What made it all that little bit better was that away from the dancefloor was a heaving real ale bar providing comfort and warmth from the rain or rave. Night and day it was crammed with a litany of Welsh speaking characters, who were for the main a little older and clearly revelling in the occasion. Further proof of FN6's acute connection to its surroundings.

Roisin Murphy

The dancefloor hasn't been short of resplendent queens over the years. Madonna, Kylie Minogue and plenty more have made a claim to the title, but to these ears it's always been the former Moloko frontwoman and doyen of all things leftfield that has been one of the more deserving recipients.

At FN6 she was in sparkling form, humorously riffing on the weather with a plethora of props and keeping the crowd in the palm of her hand throughout. Although her set owed much to her solo career (2007's 'Overpowered' was a joy from start to finish), it was the rousing rendition of Moloko favourite 'Sing it Back' which drew the biggest cheer of the night, a fitting finale to an absolute masterclass in off-kilter pop perfection.

David Bowie Reimagined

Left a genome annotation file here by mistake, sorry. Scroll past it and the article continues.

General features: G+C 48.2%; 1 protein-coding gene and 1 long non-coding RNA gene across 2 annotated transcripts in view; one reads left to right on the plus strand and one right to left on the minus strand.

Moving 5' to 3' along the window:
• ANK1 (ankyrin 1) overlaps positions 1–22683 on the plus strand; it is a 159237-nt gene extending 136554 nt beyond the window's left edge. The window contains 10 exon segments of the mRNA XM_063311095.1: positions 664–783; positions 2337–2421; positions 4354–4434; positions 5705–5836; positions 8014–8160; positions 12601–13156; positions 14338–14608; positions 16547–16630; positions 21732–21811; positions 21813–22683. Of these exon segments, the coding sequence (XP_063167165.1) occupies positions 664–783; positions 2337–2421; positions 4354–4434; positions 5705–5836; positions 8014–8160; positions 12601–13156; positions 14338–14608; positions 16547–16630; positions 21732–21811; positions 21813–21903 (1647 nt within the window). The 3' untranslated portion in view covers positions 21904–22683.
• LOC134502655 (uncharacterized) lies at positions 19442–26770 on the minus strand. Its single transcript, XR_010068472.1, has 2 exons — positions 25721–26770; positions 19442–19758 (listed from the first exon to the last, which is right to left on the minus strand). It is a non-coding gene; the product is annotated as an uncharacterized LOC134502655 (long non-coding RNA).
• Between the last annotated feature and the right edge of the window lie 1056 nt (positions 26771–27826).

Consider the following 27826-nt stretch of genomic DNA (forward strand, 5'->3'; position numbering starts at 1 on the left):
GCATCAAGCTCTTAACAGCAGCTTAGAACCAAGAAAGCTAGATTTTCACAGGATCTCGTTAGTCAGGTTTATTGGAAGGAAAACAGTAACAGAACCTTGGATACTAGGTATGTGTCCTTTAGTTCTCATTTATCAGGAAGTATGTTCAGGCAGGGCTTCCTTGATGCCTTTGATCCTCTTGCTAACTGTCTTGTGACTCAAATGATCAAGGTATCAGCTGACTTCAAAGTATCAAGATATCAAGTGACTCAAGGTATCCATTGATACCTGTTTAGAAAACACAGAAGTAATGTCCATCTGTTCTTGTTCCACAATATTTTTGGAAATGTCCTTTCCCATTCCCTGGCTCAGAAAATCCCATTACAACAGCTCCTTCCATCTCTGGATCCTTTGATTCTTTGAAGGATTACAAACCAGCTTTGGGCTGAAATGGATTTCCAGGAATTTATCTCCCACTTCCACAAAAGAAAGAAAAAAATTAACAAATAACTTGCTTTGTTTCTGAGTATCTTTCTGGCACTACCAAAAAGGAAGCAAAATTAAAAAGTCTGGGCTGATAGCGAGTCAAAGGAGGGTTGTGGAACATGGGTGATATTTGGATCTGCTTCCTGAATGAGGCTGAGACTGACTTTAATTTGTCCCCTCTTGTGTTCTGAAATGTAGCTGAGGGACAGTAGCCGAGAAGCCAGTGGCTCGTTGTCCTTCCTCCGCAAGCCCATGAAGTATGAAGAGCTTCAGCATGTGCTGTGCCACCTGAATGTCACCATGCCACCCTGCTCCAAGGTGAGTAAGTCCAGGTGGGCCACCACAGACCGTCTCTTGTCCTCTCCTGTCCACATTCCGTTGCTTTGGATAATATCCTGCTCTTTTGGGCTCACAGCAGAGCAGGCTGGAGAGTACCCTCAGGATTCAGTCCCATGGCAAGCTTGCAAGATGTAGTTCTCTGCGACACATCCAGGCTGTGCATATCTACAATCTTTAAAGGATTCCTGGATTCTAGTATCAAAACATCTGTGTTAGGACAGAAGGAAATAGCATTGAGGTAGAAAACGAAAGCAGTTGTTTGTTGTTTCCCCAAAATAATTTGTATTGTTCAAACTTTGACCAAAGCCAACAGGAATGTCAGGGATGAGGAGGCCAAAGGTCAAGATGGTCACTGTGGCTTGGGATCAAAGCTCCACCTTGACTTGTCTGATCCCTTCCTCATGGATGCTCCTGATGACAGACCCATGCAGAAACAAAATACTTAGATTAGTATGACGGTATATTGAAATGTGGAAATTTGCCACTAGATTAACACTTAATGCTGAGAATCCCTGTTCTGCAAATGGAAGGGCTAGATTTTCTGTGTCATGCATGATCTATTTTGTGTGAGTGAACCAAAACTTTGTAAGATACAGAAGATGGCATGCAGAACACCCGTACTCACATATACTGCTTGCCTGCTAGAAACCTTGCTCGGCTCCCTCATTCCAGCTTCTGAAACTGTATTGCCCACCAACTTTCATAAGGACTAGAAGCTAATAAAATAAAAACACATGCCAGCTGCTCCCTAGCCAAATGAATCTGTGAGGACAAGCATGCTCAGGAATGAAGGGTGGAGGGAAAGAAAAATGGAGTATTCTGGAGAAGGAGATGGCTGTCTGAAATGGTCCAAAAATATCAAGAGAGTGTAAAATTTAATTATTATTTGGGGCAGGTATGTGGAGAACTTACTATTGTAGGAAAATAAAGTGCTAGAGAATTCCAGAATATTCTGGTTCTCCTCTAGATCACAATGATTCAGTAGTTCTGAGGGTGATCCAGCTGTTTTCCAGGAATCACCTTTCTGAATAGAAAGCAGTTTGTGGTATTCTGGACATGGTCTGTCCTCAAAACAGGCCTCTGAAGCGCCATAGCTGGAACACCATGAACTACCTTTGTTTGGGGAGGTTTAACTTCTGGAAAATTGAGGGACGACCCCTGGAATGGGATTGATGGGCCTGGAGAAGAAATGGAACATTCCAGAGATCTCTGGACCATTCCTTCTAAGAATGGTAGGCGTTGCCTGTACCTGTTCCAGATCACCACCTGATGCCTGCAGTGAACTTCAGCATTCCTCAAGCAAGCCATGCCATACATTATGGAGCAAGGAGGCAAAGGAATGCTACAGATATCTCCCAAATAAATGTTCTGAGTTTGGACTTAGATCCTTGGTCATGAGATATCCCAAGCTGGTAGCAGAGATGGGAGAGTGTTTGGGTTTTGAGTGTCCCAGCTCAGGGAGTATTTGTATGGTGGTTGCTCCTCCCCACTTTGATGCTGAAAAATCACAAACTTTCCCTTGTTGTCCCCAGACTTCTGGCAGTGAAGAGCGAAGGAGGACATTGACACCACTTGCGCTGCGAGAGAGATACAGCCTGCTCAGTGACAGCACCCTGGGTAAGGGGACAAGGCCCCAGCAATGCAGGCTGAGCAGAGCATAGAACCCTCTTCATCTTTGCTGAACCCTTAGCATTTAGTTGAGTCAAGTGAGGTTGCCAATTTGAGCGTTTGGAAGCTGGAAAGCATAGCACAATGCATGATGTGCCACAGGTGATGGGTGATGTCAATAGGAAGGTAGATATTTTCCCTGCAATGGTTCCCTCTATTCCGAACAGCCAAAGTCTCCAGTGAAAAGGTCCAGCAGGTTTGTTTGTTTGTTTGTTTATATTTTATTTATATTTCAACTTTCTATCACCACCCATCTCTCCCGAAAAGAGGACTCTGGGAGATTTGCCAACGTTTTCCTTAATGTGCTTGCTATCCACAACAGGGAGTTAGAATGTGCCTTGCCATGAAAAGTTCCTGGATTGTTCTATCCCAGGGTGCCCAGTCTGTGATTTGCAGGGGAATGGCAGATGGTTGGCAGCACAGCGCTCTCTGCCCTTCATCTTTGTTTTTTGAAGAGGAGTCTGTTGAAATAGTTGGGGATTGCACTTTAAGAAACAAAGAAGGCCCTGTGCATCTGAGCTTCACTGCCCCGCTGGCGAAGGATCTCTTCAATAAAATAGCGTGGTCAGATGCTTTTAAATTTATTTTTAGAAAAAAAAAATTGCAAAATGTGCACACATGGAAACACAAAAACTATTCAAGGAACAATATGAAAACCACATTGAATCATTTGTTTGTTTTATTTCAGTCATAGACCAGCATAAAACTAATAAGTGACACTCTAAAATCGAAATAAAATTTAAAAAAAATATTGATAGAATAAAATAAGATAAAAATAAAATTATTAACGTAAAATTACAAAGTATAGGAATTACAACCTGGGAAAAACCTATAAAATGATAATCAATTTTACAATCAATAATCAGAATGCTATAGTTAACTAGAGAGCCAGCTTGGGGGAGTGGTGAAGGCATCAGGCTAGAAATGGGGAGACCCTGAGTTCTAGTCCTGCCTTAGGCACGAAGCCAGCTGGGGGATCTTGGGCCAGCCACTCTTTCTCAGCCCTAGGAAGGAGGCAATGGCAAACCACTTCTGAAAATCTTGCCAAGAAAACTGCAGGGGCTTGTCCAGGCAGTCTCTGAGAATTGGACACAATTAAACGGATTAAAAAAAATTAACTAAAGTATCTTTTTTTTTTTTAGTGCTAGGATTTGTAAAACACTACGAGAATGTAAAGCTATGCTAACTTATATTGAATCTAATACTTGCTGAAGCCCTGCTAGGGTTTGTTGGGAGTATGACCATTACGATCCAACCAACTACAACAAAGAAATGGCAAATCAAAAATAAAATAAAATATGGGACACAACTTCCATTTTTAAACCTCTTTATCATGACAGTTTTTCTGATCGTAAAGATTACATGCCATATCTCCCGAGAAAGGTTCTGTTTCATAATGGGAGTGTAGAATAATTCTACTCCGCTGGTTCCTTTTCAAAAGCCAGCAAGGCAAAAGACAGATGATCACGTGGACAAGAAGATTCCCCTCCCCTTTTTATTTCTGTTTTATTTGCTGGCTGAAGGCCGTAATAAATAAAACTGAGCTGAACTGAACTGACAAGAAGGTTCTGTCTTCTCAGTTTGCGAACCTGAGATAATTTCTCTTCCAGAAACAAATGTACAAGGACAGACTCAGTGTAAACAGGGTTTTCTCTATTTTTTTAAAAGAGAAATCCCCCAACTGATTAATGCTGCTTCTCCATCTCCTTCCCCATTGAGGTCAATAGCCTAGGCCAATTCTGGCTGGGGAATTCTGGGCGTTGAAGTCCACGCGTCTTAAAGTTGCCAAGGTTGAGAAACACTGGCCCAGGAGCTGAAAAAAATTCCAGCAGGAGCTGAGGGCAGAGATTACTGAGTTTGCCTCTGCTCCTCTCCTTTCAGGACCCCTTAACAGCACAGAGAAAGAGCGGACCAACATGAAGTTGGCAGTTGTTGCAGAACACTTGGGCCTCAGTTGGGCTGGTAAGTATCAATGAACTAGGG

Since Bowie's passing earlier this year, there's been tributes aplenty across the world. From celebratory discos to cinema screenings to art exhibitions, but as expected Festival No.6 went the extra mile in securing something elegant and truly special for the 2016 event.

The Manchester Camarata Orchestra were joined by an all-female cast of singers on the Sunday (Charlotte Church, Jane Weaver, Nadine Shah and Jacqui Abbott) as they put their spin on classics like 'Life On Mars', 'Heroes' and 'Moonage Daydream'.

It was Shah who stole the show with her spine-tingling stage presence, channelling the late singer's spirit with aplomb during an evocative rendition of the more recent and sadly prophetic 'Lazarus'.

Fatima Yamaha

As the weekend petered out on Sunday and the foul weather returned, there was complete solace in the Late Night Pavilion. It came in the form of Dutch production wizard Bas Bron, better known as Fatima Yamaha, who allowed those still braving the wet a chance to soak up electronic music at its most beguiling.

There's many who will know very little beyond last year's resurgent sleeper hit 'What's A Girl To Do?', but this hour performance showcased a brilliant producer utterly at the peak of his powers. Tracks such as 'Love Invaders' and 'Between Worlds' were delivered with boundless enthusiasm, a grinning Bron clearly as moved by the warmth emanating from his synths as those in attendance. 

What started off as a fairly small crowd had swollen considerably by the close of the show, everyone completely bewitched by an hour of utterly majestic sound, not least the melancholy Detroit charm of 'Half Moon Rising'. When he came forward to milk the reaction it was a genuinely touching instance, and the most fitting way to bow out on a spellbinding weekend.